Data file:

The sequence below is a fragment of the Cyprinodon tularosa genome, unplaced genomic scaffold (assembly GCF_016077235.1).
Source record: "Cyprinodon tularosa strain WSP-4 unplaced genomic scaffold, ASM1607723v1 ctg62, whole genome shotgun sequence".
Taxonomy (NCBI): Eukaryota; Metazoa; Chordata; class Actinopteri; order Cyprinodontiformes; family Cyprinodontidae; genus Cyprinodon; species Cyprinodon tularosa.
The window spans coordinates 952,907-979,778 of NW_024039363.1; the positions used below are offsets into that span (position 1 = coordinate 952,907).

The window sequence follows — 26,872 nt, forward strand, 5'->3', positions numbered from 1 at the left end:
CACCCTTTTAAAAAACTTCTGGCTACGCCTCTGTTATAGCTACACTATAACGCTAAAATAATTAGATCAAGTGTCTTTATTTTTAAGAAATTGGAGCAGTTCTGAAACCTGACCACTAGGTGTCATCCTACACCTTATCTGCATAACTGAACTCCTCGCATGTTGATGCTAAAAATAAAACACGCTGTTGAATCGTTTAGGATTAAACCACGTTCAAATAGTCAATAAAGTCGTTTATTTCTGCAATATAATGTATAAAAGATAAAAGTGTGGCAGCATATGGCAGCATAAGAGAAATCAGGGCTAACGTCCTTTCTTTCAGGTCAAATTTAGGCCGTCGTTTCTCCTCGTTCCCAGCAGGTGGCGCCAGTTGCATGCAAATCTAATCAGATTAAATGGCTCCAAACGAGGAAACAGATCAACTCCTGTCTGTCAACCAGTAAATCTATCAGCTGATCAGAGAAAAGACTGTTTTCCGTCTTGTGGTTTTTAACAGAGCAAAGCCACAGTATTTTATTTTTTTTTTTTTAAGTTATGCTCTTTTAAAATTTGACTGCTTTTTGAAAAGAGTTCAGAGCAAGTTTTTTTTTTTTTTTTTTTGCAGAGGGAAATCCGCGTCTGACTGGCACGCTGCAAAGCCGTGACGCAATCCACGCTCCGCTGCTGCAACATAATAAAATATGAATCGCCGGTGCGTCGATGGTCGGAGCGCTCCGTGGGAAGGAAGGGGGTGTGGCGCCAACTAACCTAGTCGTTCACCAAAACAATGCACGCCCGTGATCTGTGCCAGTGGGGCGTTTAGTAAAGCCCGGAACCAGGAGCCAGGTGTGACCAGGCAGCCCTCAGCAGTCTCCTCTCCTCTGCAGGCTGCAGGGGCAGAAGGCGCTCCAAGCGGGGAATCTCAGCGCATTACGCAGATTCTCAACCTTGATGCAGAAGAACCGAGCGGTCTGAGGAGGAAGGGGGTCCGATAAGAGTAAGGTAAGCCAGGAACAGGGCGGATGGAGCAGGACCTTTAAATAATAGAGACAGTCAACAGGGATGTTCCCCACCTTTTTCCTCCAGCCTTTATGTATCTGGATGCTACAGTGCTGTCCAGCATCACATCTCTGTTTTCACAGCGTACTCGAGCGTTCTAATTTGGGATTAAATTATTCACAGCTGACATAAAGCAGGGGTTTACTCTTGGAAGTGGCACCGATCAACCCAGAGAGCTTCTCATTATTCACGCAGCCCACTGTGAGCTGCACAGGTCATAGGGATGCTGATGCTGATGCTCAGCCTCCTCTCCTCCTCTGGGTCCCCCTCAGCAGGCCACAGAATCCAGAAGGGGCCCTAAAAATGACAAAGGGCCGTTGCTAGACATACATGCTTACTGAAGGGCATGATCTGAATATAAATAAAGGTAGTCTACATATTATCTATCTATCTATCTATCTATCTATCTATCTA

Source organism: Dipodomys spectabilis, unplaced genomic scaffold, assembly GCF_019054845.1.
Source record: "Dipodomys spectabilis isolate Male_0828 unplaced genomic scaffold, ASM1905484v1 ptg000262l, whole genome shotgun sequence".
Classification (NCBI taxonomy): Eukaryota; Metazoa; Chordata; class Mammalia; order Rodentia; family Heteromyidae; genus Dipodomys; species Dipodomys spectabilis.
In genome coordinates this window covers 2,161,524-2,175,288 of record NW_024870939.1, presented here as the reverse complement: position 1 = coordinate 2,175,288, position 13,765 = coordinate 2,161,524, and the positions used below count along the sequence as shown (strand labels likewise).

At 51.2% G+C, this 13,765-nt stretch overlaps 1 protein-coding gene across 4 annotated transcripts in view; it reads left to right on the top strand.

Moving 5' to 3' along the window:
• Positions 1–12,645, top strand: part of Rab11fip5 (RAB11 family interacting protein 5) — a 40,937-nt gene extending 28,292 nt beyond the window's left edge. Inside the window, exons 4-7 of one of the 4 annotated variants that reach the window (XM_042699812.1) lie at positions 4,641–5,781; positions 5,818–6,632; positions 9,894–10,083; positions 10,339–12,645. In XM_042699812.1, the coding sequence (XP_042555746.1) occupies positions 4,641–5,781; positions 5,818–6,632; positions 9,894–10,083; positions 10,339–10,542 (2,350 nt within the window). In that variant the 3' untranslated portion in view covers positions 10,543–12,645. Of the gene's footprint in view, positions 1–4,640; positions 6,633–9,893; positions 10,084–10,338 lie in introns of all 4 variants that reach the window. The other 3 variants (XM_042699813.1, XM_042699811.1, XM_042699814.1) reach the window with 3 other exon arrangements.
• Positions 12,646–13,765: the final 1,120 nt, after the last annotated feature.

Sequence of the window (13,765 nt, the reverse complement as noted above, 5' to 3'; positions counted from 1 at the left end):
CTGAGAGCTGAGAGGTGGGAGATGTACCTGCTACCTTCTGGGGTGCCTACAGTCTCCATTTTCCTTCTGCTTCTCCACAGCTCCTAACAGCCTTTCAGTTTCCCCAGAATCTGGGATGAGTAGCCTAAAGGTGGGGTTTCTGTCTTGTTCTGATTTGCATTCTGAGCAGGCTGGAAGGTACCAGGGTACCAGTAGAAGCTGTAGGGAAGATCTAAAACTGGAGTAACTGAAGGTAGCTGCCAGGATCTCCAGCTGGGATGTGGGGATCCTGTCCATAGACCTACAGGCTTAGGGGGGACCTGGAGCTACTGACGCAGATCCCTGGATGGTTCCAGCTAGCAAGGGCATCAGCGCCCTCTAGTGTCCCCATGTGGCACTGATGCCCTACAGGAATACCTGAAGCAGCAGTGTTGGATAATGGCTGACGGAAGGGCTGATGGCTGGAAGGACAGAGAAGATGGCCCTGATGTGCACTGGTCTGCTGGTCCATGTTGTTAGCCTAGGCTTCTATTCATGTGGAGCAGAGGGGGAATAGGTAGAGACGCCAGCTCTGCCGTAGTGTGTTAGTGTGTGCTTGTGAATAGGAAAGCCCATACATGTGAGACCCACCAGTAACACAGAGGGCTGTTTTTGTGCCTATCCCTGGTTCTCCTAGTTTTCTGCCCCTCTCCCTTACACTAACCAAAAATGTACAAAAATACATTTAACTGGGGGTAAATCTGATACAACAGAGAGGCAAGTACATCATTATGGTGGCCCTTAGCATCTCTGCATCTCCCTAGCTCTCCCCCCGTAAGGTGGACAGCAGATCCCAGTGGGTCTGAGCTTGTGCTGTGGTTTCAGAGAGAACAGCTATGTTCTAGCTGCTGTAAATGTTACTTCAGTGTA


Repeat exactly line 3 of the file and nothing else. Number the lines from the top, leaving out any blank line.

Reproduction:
Taxonomy (NCBI): Eukaryota; Metazoa; Chordata; class Actinopteri; order Cyprinodontiformes; family Cyprinodontidae; genus Cyprinodon; species Cyprinodon tularosa.